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What makes a screening program ethical?

Journal Article


Abstract


  • Ethics, as a discipline, asks “is this decision, situation,

    program or policy good? Under what circumstances is

    it good? Why?”. This paper applies these questions to

    screening: “Is screening good? Under what circumstances

    is it good? Why is it good?”. Of course, the answer to

    these questions depends on how one defines “good”. A

    consequentialist, for instance, will suggest that a screening

    program is good when it prevents or, at least, reduces harm

    and suffering1 whereas non-consequentialists are likely to

    take a rather different approach. In this short paper, I have

    room only to skate across the surface of these arguments. I

    will suggest that there are at least two, rather different, sets

    of responses to the questions above and I will investigate the

    detail of two of these. The first response states that screening

    programs are good when they prevent harm and suffering;

    the second suggests that screening programs are worthwhile

    because they enhance autonomous decision making.

Publication Date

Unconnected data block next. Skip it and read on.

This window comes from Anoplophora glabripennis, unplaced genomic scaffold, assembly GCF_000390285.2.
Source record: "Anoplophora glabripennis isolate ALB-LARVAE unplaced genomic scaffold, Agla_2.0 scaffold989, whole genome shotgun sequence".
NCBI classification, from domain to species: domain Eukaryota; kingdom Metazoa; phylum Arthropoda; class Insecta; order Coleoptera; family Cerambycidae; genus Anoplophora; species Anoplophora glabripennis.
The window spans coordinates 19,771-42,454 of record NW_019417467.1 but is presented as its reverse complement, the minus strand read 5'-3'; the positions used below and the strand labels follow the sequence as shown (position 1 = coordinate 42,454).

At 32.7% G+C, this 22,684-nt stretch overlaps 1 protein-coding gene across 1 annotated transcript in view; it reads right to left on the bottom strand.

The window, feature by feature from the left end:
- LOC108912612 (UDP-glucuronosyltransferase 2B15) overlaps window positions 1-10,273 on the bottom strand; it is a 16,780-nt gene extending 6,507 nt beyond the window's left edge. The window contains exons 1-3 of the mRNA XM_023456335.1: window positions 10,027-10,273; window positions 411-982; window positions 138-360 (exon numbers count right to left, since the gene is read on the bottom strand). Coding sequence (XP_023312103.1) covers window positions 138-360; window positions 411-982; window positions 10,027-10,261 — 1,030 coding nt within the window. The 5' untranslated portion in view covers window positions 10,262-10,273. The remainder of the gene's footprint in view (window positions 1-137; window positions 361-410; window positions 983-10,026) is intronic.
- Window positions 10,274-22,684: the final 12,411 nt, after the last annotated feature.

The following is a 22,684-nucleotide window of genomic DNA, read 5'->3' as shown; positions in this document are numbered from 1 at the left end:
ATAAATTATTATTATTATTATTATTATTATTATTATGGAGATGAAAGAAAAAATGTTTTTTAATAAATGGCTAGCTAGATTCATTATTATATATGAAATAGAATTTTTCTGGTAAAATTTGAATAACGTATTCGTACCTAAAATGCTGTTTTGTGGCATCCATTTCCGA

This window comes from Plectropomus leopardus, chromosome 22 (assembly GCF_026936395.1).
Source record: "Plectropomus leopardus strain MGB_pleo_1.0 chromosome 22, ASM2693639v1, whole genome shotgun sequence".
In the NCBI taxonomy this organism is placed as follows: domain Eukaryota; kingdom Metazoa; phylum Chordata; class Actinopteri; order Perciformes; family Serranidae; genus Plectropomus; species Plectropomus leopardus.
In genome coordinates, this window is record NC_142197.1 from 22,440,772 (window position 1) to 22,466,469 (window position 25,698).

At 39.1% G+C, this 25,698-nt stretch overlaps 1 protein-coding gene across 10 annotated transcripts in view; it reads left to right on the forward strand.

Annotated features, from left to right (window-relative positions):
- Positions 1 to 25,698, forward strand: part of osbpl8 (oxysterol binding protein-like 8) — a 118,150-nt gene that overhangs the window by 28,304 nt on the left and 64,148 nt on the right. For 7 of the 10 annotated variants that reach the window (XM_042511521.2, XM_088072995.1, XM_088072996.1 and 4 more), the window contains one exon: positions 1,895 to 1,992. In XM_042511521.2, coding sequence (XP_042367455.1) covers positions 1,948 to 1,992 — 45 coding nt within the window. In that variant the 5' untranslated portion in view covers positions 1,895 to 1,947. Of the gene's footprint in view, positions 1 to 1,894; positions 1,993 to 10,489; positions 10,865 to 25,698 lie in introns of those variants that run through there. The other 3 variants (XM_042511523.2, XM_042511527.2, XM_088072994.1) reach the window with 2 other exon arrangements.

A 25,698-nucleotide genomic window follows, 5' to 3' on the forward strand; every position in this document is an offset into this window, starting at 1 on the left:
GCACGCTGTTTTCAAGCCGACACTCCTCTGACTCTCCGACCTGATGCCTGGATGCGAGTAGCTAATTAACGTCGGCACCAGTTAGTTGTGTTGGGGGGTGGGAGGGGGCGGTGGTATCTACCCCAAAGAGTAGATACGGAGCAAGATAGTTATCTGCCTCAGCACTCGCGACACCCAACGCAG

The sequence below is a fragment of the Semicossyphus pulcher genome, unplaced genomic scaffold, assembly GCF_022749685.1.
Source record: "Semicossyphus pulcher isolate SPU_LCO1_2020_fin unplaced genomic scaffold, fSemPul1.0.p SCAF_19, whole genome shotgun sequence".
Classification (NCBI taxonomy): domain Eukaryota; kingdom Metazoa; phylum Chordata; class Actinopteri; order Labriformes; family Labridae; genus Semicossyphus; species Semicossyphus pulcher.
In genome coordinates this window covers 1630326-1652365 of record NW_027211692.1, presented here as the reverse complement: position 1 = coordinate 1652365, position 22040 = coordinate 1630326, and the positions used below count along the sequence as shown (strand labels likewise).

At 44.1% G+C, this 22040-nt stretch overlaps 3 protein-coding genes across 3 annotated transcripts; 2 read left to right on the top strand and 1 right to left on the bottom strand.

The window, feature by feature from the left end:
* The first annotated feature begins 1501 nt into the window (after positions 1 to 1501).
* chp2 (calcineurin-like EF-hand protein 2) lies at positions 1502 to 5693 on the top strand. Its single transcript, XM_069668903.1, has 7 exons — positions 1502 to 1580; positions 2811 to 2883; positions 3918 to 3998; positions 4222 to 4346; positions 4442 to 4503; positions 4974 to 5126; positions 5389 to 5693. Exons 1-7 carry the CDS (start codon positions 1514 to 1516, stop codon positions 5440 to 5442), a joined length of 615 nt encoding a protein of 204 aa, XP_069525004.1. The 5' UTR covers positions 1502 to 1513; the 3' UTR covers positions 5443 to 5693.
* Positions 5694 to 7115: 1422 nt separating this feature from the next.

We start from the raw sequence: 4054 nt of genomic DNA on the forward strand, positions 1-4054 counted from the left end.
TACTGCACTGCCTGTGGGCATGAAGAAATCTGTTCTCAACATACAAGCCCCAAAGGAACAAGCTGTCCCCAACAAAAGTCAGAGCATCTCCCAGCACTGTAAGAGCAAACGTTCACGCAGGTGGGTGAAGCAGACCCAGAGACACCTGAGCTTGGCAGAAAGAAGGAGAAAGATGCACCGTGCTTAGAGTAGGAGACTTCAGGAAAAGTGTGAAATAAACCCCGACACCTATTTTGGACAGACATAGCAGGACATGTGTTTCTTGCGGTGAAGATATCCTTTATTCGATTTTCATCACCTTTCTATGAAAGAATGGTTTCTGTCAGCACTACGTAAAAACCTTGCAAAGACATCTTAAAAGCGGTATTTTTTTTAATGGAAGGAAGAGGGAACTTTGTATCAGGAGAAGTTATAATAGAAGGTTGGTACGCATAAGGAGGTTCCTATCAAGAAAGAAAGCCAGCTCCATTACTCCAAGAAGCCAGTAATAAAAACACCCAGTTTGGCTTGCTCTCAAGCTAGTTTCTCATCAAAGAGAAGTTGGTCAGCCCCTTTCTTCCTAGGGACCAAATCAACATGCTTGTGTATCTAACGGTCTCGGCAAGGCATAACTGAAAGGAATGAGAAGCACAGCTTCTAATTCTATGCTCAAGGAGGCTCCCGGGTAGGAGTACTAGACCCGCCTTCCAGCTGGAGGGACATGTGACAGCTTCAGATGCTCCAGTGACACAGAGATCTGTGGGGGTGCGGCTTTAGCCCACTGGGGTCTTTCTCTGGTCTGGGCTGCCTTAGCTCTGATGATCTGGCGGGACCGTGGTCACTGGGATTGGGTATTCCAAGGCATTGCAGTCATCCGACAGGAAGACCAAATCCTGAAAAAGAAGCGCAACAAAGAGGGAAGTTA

• 2006

Citation


  • Braunack-Mayer, A. (2006). What makes a screening program ethical?. Public Health Bulletin South Australia, 5 7-9.

Number Of Pages


  • 2

Start Page


  • 7

End Page


  • 9

Volume


  • 5

Place Of Publication


  • Australia

Abstract


  • Ethics, as a discipline, asks “is this decision, situation,

    program or policy good? Under what circumstances is

    it good? Why?”. This paper applies these questions to

    screening: “Is screening good? Under what circumstances

    is it good? Why is it good?”. Of course, the answer to

    these questions depends on how one defines “good”. A

    consequentialist, for instance, will suggest that a screening

    program is good when it prevents or, at least, reduces harm

    and suffering1 whereas non-consequentialists are likely to

    take a rather different approach. In this short paper, I have

    room only to skate across the surface of these arguments. I

    will suggest that there are at least two, rather different, sets

    of responses to the questions above and I will investigate the

    detail of two of these. The first response states that screening

    programs are good when they prevent harm and suffering;

    the second suggests that screening programs are worthwhile

    because they enhance autonomous decision making.

Publication Date


  • 2006

Citation


  • Braunack-Mayer, A. (2006). What makes a screening program ethical?. Public Health Bulletin South Australia, 5 7-9.

Number Of Pages


  • 2

Start Page


  • 7

End Page


  • 9

Volume


  • 5

Place Of Publication


  • Australia